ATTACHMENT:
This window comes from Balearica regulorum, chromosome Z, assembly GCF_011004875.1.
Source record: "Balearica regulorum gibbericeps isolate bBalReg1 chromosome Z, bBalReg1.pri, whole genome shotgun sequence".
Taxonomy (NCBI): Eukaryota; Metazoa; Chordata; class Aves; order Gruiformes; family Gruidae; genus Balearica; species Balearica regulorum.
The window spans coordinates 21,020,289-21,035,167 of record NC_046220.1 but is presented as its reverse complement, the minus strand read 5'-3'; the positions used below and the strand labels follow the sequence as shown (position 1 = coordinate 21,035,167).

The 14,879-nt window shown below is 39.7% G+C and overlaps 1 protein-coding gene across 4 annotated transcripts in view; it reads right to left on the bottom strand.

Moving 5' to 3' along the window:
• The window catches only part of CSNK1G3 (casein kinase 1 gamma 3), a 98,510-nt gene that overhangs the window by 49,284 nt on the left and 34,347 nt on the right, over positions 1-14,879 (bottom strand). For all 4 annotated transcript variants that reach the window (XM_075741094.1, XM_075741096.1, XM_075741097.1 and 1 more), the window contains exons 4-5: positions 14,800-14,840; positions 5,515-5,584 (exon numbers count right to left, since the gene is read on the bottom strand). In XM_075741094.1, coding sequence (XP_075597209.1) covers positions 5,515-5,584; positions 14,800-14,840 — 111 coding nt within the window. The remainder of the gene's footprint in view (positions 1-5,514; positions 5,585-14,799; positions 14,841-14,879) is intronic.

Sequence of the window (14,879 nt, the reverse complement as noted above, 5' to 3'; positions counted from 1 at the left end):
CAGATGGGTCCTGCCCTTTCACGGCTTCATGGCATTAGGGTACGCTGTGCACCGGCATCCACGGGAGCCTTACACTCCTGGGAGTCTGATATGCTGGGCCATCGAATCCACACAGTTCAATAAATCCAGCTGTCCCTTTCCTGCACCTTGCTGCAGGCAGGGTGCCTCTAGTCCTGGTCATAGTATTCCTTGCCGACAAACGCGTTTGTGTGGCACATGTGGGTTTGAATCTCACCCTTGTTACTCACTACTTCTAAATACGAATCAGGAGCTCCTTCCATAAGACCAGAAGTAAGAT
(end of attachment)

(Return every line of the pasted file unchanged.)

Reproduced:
This window comes from Balearica regulorum, chromosome Z, assembly GCF_011004875.1.
Source record: "Balearica regulorum gibbericeps isolate bBalReg1 chromosome Z, bBalReg1.pri, whole genome shotgun sequence".
Taxonomy (NCBI): Eukaryota; Metazoa; Chordata; class Aves; order Gruiformes; family Gruidae; genus Balearica; species Balearica regulorum.
The window spans coordinates 21,020,289-21,035,167 of record NC_046220.1 but is presented as its reverse complement, the minus strand read 5'-3'; the positions used below and the strand labels follow the sequence as shown (position 1 = coordinate 21,035,167).

The 14,879-nt window shown below is 39.7% G+C and overlaps 1 protein-coding gene across 4 annotated transcripts in view; it reads right to left on the bottom strand.

Moving 5' to 3' along the window:
• The window catches only part of CSNK1G3 (casein kinase 1 gamma 3), a 98,510-nt gene that overhangs the window by 49,284 nt on the left and 34,347 nt on the right, over positions 1-14,879 (bottom strand). For all 4 annotated transcript variants that reach the window (XM_075741094.1, XM_075741096.1, XM_075741097.1 and 1 more), the window contains exons 4-5: positions 14,800-14,840; positions 5,515-5,584 (exon numbers count right to left, since the gene is read on the bottom strand). In XM_075741094.1, coding sequence (XP_075597209.1) covers positions 5,515-5,584; positions 14,800-14,840 — 111 coding nt within the window. The remainder of the gene's footprint in view (positions 1-5,514; positions 5,585-14,799; positions 14,841-14,879) is intronic.

Sequence of the window (14,879 nt, the reverse complement as noted above, 5' to 3'; positions counted from 1 at the left end):
CAGATGGGTCCTGCCCTTTCACGGCTTCATGGCATTAGGGTACGCTGTGCACCGGCATCCACGGGAGCCTTACACTCCTGGGAGTCTGATATGCTGGGCCATCGAATCCACACAGTTCAATAAATCCAGCTGTCCCTTTCCTGCACCTTGCTGCAGGCAGGGTGCCTCTAGTCCTGGTCATAGTATTCCTTGCCGACAAACGCGTTTGTGTGGCACATGTGGGTTTGAATCTCACCCTTGTTACTCACTACTTCTAAATACGAATCAGGAGCTCCTTCCATAAGACCAGAAGTAAGAT